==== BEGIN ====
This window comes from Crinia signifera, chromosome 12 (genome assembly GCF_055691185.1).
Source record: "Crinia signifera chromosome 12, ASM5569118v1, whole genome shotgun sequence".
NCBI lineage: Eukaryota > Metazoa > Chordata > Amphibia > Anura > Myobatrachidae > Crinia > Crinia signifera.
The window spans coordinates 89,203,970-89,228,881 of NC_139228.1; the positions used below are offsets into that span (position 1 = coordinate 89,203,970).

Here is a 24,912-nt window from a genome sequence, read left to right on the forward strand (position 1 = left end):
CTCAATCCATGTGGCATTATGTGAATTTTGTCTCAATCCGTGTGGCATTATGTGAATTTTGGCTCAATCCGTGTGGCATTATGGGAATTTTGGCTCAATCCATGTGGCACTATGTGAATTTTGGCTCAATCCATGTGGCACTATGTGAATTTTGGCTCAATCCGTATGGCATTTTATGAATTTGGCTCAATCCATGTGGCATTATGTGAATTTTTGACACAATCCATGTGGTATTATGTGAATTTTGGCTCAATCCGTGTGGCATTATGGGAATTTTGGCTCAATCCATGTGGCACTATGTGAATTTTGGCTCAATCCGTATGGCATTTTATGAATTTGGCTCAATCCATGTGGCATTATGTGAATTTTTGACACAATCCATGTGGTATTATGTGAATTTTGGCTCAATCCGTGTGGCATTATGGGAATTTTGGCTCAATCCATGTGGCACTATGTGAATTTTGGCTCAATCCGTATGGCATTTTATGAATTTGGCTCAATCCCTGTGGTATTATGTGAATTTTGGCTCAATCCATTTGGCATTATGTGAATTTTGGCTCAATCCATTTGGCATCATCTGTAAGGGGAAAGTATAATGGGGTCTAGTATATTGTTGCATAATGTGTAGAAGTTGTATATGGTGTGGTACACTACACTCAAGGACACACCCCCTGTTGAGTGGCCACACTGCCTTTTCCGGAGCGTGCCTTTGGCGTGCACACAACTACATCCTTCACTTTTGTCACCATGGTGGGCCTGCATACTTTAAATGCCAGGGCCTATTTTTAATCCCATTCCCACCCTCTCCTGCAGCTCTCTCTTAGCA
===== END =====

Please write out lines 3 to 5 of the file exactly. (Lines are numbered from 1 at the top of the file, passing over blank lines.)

NCBI lineage: Eukaryota > Metazoa > Chordata > Amphibia > Anura > Myobatrachidae > Crinia > Crinia signifera.
The window spans coordinates 89,203,970-89,228,881 of NC_139228.1; the positions used below are offsets into that span (position 1 = coordinate 89,203,970).

Here is a 24,912-nt window from a genome sequence, read left to right on the forward strand (position 1 = left end):